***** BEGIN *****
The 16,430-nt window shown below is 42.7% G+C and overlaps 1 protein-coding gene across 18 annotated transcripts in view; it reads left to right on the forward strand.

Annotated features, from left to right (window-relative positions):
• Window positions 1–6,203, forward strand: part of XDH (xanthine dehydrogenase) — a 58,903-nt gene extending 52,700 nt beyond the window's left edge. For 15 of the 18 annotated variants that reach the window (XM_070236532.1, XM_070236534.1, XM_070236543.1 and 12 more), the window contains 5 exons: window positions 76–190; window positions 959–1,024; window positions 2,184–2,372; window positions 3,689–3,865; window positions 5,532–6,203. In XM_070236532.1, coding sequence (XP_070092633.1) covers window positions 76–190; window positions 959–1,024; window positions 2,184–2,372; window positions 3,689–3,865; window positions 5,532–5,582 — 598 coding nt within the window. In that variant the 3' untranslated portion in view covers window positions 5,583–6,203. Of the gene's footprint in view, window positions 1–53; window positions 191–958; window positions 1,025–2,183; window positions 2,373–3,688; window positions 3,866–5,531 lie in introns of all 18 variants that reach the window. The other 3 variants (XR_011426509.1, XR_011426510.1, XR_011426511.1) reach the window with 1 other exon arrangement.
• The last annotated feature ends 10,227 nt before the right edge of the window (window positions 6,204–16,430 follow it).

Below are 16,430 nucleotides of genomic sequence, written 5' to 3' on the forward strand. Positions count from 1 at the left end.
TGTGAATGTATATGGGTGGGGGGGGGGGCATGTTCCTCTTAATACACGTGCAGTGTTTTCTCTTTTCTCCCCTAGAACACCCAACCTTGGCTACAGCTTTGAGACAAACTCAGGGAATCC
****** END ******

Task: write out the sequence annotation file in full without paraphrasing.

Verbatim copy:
The 16,430-nt window shown below is 42.7% G+C and overlaps 1 protein-coding gene across 18 annotated transcripts in view; it reads left to right on the forward strand.

Annotated features, from left to right (window-relative positions):
• Window positions 1–6,203, forward strand: part of XDH (xanthine dehydrogenase) — a 58,903-nt gene extending 52,700 nt beyond the window's left edge. For 15 of the 18 annotated variants that reach the window (XM_070236532.1, XM_070236534.1, XM_070236543.1 and 12 more), the window contains 5 exons: window positions 76–190; window positions 959–1,024; window positions 2,184–2,372; window positions 3,689–3,865; window positions 5,532–6,203. In XM_070236532.1, coding sequence (XP_070092633.1) covers window positions 76–190; window positions 959–1,024; window positions 2,184–2,372; window positions 3,689–3,865; window positions 5,532–5,582 — 598 coding nt within the window. In that variant the 3' untranslated portion in view covers window positions 5,583–6,203. Of the gene's footprint in view, window positions 1–53; window positions 191–958; window positions 1,025–2,183; window positions 2,373–3,688; window positions 3,866–5,531 lie in introns of all 18 variants that reach the window. The other 3 variants (XR_011426509.1, XR_011426510.1, XR_011426511.1) reach the window with 1 other exon arrangement.
• The last annotated feature ends 10,227 nt before the right edge of the window (window positions 6,204–16,430 follow it).

Below are 16,430 nucleotides of genomic sequence, written 5' to 3' on the forward strand. Positions count from 1 at the left end.
TGTGAATGTATATGGGTGGGGGGGGGGGCATGTTCCTCTTAATACACGTGCAGTGTTTTCTCTTTTCTCCCCTAGAACACCCAACCTTGGCTACAGCTTTGAGACAAACTCAGGGAATCC